Study: Uninsured cancer patients die sooner

A new study suggests that uninsured patients with cancer die within five years almost twice as often as those with private insurance. According to one estimate by the Associated Press, roughly 4 percent of cancer patients dying in 2005 were uninsured. The study, done by researchers with the American Cancer Society, also concludes that people who are uninsured are less likely to get recommended screening tests, making it more likely that they'll have an advanced form of the disease when it's detected. This dovetails with earlier research suggesting that uninsured patients are diagnosed at a later stage in their illness.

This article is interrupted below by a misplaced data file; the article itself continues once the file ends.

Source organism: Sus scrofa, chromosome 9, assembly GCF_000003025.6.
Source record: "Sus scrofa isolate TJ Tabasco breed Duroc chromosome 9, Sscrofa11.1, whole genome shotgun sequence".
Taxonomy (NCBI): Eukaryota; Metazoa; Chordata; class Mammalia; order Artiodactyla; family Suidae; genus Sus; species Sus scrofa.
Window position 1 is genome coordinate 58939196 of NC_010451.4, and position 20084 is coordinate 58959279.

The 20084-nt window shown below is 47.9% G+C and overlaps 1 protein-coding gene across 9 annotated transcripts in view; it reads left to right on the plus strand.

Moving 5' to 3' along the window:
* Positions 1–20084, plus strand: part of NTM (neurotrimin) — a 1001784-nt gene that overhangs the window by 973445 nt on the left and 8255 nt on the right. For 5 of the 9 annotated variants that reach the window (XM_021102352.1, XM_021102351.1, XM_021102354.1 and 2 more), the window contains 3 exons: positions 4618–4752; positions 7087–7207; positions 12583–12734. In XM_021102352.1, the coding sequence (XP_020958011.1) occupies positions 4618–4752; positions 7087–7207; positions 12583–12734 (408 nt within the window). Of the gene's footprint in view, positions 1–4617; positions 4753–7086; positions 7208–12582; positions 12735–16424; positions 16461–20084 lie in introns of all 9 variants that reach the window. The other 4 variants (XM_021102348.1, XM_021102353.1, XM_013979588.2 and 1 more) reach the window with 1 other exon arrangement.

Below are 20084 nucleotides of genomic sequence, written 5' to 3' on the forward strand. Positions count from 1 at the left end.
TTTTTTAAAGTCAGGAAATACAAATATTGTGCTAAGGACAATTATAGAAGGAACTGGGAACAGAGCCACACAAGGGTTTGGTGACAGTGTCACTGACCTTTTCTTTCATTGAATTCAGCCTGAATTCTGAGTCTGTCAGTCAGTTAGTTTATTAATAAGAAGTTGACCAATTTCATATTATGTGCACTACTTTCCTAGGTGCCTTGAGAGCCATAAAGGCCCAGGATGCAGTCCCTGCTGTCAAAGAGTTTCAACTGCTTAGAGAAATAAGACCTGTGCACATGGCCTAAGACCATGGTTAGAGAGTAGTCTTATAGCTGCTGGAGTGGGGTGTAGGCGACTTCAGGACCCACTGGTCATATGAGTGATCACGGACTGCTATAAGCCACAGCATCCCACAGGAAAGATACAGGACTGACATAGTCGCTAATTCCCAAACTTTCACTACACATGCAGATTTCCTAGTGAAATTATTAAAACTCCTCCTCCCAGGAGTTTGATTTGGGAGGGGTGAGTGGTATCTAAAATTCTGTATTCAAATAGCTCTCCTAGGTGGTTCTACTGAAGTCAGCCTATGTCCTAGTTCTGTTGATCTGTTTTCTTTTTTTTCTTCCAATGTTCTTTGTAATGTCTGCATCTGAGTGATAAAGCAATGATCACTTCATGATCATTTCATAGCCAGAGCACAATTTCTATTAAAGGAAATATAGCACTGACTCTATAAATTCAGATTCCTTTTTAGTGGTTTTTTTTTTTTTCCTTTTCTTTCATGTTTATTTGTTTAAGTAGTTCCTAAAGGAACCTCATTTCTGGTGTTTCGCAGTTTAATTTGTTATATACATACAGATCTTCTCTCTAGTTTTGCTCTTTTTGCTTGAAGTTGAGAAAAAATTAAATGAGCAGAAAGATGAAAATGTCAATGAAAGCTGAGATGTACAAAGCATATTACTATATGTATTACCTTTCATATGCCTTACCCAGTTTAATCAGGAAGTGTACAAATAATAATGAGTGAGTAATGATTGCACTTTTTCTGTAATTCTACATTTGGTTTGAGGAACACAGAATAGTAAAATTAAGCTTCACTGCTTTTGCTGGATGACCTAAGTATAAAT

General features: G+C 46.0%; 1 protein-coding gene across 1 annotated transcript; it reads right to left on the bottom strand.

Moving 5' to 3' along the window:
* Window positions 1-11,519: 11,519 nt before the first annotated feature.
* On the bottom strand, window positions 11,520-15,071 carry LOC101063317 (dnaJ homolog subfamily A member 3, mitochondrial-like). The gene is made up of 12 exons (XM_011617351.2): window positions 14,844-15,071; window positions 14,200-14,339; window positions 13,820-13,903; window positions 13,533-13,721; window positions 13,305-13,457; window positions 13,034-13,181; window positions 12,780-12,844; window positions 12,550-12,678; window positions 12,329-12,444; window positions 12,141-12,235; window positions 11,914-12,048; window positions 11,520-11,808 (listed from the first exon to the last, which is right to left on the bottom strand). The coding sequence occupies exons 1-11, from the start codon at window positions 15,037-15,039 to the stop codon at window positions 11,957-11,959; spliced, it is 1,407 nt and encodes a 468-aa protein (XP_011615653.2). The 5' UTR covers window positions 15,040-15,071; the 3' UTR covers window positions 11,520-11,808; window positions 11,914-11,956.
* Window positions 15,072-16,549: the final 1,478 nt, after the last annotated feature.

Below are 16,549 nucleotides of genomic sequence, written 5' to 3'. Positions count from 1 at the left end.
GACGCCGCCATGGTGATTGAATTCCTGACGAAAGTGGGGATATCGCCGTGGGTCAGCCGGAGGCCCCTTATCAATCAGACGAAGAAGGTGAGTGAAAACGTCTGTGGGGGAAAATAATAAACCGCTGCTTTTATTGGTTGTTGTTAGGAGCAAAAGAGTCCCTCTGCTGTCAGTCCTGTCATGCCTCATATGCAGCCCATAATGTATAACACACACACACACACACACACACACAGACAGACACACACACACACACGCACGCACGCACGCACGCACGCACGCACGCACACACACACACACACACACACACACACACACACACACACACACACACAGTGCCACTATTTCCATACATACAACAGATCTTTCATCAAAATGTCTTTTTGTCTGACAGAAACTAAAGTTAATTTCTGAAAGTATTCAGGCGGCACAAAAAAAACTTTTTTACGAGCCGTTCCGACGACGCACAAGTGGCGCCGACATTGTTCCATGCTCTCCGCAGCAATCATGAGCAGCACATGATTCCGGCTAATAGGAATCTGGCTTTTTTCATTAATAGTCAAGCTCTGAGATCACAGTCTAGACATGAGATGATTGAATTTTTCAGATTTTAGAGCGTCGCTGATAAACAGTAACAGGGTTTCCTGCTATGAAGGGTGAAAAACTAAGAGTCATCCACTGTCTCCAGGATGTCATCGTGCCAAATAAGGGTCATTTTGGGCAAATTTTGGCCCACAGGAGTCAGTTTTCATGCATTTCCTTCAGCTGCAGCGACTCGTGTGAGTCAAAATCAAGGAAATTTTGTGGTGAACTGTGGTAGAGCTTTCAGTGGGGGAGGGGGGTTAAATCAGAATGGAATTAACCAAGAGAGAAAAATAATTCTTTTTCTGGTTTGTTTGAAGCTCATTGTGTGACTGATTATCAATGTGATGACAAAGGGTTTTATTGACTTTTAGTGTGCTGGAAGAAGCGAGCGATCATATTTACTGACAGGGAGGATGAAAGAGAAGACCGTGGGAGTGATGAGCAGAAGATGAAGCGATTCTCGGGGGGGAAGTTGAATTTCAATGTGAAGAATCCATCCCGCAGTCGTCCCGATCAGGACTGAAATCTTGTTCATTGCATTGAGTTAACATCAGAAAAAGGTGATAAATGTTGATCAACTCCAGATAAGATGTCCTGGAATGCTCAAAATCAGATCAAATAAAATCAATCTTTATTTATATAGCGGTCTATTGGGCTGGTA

To draw its conclusions, the research analyzed data from 1,500 U.S. hospitals providing cancer care, looking at the roughly 600,000 adults under age 65 who were diagnosed in 1999 or 2000 and had either no insurance, private insurance or Medicaid. When analyzing the numbers, researchers found that 35 percent of uninsured patients had died within five years, compared with 23 percent of privately insured patients.

To get more data from the study:
- read this Associated Press piece

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